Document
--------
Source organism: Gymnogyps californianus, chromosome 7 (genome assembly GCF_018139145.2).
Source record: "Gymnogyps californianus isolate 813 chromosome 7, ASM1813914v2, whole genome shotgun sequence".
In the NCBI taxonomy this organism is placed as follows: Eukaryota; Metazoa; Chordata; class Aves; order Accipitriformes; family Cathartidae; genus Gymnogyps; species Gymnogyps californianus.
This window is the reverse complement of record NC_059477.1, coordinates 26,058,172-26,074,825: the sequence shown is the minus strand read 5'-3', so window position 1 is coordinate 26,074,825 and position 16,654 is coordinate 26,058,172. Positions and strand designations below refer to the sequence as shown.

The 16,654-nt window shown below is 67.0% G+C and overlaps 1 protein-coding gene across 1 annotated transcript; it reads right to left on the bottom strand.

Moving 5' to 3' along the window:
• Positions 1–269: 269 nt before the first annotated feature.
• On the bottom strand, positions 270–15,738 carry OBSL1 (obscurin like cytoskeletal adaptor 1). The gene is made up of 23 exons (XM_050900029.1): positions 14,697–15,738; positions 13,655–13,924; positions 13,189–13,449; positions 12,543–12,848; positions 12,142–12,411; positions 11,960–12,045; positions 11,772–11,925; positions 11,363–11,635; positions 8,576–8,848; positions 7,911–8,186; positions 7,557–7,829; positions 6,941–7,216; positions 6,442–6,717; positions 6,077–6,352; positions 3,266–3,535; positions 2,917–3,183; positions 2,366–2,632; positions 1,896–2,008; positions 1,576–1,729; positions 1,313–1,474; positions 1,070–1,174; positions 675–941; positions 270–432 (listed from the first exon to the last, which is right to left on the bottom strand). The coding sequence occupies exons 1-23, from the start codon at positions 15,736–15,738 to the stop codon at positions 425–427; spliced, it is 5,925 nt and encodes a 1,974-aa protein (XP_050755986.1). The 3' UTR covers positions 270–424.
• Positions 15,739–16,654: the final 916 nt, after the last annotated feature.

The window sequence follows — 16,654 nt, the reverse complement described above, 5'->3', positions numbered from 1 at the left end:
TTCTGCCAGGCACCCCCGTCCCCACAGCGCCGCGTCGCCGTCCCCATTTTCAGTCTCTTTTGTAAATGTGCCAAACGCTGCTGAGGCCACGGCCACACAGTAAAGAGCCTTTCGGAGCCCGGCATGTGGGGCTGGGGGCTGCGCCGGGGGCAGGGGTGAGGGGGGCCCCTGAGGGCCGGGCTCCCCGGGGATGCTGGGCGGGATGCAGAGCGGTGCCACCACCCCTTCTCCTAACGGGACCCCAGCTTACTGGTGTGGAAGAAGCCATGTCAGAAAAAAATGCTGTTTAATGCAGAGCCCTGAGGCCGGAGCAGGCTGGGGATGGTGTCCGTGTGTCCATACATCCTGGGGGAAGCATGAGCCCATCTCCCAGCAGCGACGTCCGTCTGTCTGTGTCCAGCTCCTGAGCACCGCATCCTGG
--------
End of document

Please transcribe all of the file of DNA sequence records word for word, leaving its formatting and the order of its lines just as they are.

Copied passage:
Source organism: Gymnogyps californianus, chromosome 7 (genome assembly GCF_018139145.2).
Source record: "Gymnogyps californianus isolate 813 chromosome 7, ASM1813914v2, whole genome shotgun sequence".
In the NCBI taxonomy this organism is placed as follows: Eukaryota; Metazoa; Chordata; class Aves; order Accipitriformes; family Cathartidae; genus Gymnogyps; species Gymnogyps californianus.
This window is the reverse complement of record NC_059477.1, coordinates 26,058,172-26,074,825: the sequence shown is the minus strand read 5'-3', so window position 1 is coordinate 26,074,825 and position 16,654 is coordinate 26,058,172. Positions and strand designations below refer to the sequence as shown.

The 16,654-nt window shown below is 67.0% G+C and overlaps 1 protein-coding gene across 1 annotated transcript; it reads right to left on the bottom strand.

Moving 5' to 3' along the window:
• Positions 1–269: 269 nt before the first annotated feature.
• On the bottom strand, positions 270–15,738 carry OBSL1 (obscurin like cytoskeletal adaptor 1). The gene is made up of 23 exons (XM_050900029.1): positions 14,697–15,738; positions 13,655–13,924; positions 13,189–13,449; positions 12,543–12,848; positions 12,142–12,411; positions 11,960–12,045; positions 11,772–11,925; positions 11,363–11,635; positions 8,576–8,848; positions 7,911–8,186; positions 7,557–7,829; positions 6,941–7,216; positions 6,442–6,717; positions 6,077–6,352; positions 3,266–3,535; positions 2,917–3,183; positions 2,366–2,632; positions 1,896–2,008; positions 1,576–1,729; positions 1,313–1,474; positions 1,070–1,174; positions 675–941; positions 270–432 (listed from the first exon to the last, which is right to left on the bottom strand). The coding sequence occupies exons 1-23, from the start codon at positions 15,736–15,738 to the stop codon at positions 425–427; spliced, it is 5,925 nt and encodes a 1,974-aa protein (XP_050755986.1). The 3' UTR covers positions 270–424.
• Positions 15,739–16,654: the final 916 nt, after the last annotated feature.

The window sequence follows — 16,654 nt, the reverse complement described above, 5'->3', positions numbered from 1 at the left end:
TTCTGCCAGGCACCCCCGTCCCCACAGCGCCGCGTCGCCGTCCCCATTTTCAGTCTCTTTTGTAAATGTGCCAAACGCTGCTGAGGCCACGGCCACACAGTAAAGAGCCTTTCGGAGCCCGGCATGTGGGGCTGGGGGCTGCGCCGGGGGCAGGGGTGAGGGGGGCCCCTGAGGGCCGGGCTCCCCGGGGATGCTGGGCGGGATGCAGAGCGGTGCCACCACCCCTTCTCCTAACGGGACCCCAGCTTACTGGTGTGGAAGAAGCCATGTCAGAAAAAAATGCTGTTTAATGCAGAGCCCTGAGGCCGGAGCAGGCTGGGGATGGTGTCCGTGTGTCCATACATCCTGGGGGAAGCATGAGCCCATCTCCCAGCAGCGACGTCCGTCTGTCTGTGTCCAGCTCCTGAGCACCGCATCCTGG